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Family & Pets

Getting into the Community as a Family

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Poverty Rate Rises To 15 Year High

By Kim McNeill

At the time of the year-end holidays, when many of us are reveling in the joy of abundance and being able to generously provide for ourselves, we are fully aware of how much we have. Thanksgiving and the winter holidays remind us to step back and think about why we are so contented. What if we didn’t have good health, ample food, warm beds, or hot showers?

Volunteering helps us remember to appreciate our circumstances and never take them for granted. Many parents want to involve their children in helping people in need.

In volunteering, as in the rest of parenting, children learn best by example. When families volunteer together, the children learn by example and the family grows closer by sharing what may be a pivotal experience.

While many volunteer organizations can only allow adults to work with them, here are a few where youth can help.

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Shoreline Soup Kitchens & Pantries
Grace Episcopal Church
336 Main Street
Old Saybrook, CT
860-388-1988
http://www.shorelinesoupkitchens.org/index.php?option=com_content&view=article&id=30&Itemid=38

The Shoreline Soup Kitchen and Pantry has guidelines that allow any age of child to help. Though children under 8 will not work with the patrons of the soup kitchen, they are welcome to help their parents with other volunteer tasks, such as in the pantry and collecting from a food drive. As the child matures, up to 14 years old, they may be allowed to have an expanded role at certain sites. 14 to 16 year olds still need to have their parents with them, but have more involvement in the front end of the operations.

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Make and Take

When time or situation disallows more direct involvement, there are many other ways to help behind the scenes. An option for many families is to make food at their home and then deliver it to meal or pantry sites.

A friend of mine had a cupcake decorating party with her daughter’s friends and the she and her daughter delivered the goodies to a meal site (a meal site is where people sit and eat on site, a pantry site is where people pick up food to take home).

Healthy food is always a consideration, but dessert can be very rewarding. A list of Connecticut food service for the needy can be found at Homeless Shelter Directory. Each location will have different rules regarding underage volunteers. Please confirm their age limits prior to volunteering on site.

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Brighten Someone’s Day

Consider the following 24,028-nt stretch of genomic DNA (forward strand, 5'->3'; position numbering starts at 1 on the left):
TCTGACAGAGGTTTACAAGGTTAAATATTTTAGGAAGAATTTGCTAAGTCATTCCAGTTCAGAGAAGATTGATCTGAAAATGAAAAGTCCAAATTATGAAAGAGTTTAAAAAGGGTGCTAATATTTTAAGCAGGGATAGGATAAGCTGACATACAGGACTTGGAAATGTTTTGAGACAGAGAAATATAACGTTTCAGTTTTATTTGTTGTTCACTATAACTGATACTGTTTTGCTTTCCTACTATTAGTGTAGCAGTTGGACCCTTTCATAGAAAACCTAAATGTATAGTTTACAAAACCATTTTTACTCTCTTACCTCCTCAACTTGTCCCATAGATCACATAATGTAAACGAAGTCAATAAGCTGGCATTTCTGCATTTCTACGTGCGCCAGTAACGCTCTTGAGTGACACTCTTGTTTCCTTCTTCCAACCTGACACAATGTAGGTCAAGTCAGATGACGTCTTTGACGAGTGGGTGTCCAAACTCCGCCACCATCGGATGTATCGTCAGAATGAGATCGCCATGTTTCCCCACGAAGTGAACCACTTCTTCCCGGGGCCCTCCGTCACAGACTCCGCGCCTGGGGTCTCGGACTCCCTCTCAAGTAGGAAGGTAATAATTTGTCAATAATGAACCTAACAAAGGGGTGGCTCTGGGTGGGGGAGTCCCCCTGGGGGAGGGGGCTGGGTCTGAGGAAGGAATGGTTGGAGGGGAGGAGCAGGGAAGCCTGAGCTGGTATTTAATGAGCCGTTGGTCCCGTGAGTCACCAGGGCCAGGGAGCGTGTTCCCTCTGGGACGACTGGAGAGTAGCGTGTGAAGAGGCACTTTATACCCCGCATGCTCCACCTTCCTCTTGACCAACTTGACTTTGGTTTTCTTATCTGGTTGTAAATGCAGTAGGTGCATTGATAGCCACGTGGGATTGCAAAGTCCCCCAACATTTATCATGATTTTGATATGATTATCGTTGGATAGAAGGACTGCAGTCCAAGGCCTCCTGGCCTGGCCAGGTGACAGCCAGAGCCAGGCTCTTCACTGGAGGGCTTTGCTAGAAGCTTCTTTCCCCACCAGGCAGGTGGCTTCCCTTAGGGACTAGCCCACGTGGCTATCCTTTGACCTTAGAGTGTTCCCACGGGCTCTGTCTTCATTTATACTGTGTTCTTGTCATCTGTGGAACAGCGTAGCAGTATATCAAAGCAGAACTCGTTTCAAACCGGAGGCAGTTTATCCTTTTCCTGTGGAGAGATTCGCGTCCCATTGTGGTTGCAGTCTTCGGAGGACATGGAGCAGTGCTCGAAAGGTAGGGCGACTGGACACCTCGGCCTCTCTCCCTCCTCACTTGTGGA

Many adult nursing and long-term care facilities accept families with children of varying ages. Each location has a different procedure. Make sure to call in advance and clarify what ages would be acceptable and what paperwork is needed.

Before going, prepare the children for the unfamiliar smells and explain that some people may be unresponsive. Children (including teens) can play board games with the residents, read together, just discuss life (perhaps learning some living history as well), or assist with other tasks as is appropriate.

Regular visits can give both parties something rewarding to anticipate. You can find a list of skilled nursing facilities at the State of Connecticut website.

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The Furry, or Slimy, Trail

I think all of the children I know love animals of one sort or another. Of course their dream job would be to cuddle and play with pets as much as they can.

As with many other volunteer locations, most positions volunteering at animal shelter require 18 year-olds and older. Don’t let that discourage your family, though.

Most animal shelters do not have enough room in to keep all of the animals on site and the animals are also better off many times in a home setting. In these situations, shelters often try to arrange foster care.

Another option for temporarily caring for pets in your home is to take in a guide-dog-in-training. Before dogs can be fully brought into the guide dog program, they need to spend their puppyhood being cared for in a specific way.

If you feel your family is up to the challenge, you can apply for one of the puppy-raising programs.

Kim McNeill writes at Nutmeg Families, is a publisher mom with Macaroni Kid of Southbury, Middlebury, Roxbury, Bridgewater, and Oxford, Connecticut, a hyper-local community website for families, and also blogs about more Connecticut family fun at Hearst Connecticut Media Group.

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